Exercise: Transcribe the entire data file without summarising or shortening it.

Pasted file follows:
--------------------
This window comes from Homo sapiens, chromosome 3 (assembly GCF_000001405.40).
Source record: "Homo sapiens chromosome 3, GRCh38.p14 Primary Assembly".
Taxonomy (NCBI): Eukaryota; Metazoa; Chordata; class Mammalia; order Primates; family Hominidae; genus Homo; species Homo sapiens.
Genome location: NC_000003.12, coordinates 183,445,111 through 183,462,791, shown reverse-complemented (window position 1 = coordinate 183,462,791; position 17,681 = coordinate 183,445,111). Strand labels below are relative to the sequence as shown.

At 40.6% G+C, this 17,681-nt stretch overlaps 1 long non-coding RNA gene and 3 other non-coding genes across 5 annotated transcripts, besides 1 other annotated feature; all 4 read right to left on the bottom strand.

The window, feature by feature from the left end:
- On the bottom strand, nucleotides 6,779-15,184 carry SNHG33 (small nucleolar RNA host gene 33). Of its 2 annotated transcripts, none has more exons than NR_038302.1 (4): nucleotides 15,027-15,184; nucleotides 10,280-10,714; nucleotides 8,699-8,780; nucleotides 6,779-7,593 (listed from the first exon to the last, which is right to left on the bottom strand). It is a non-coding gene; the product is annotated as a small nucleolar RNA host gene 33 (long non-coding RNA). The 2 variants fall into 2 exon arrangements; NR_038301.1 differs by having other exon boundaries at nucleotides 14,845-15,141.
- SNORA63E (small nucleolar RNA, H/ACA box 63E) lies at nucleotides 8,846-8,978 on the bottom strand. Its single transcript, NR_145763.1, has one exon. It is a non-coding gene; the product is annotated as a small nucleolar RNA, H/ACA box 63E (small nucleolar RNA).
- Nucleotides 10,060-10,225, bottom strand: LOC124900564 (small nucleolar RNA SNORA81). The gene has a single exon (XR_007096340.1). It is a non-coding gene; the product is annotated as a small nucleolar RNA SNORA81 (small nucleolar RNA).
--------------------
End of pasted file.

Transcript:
This window comes from Homo sapiens, chromosome 3 (assembly GCF_000001405.40).
Source record: "Homo sapiens chromosome 3, GRCh38.p14 Primary Assembly".
Taxonomy (NCBI): Eukaryota; Metazoa; Chordata; class Mammalia; order Primates; family Hominidae; genus Homo; species Homo sapiens.
Genome location: NC_000003.12, coordinates 183,445,111 through 183,462,791, shown reverse-complemented (window position 1 = coordinate 183,462,791; position 17,681 = coordinate 183,445,111). Strand labels below are relative to the sequence as shown.

At 40.6% G+C, this 17,681-nt stretch overlaps 1 long non-coding RNA gene and 3 other non-coding genes across 5 annotated transcripts, besides 1 other annotated feature; all 4 read right to left on the bottom strand.

The window, feature by feature from the left end:
- On the bottom strand, nucleotides 6,779-15,184 carry SNHG33 (small nucleolar RNA host gene 33). Of its 2 annotated transcripts, none has more exons than NR_038302.1 (4): nucleotides 15,027-15,184; nucleotides 10,280-10,714; nucleotides 8,699-8,780; nucleotides 6,779-7,593 (listed from the first exon to the last, which is right to left on the bottom strand). It is a non-coding gene; the product is annotated as a small nucleolar RNA host gene 33 (long non-coding RNA). The 2 variants fall into 2 exon arrangements; NR_038301.1 differs by having other exon boundaries at nucleotides 14,845-15,141.
- SNORA63E (small nucleolar RNA, H/ACA box 63E) lies at nucleotides 8,846-8,978 on the bottom strand. Its single transcript, NR_145763.1, has one exon. It is a non-coding gene; the product is annotated as a small nucleolar RNA, H/ACA box 63E (small nucleolar RNA).
- Nucleotides 10,060-10,225, bottom strand: LOC124900564 (small nucleolar RNA SNORA81). The gene has a single exon (XR_007096340.1). It is a non-coding gene; the product is annotated as a small nucleolar RNA SNORA81 (small nucleolar RNA).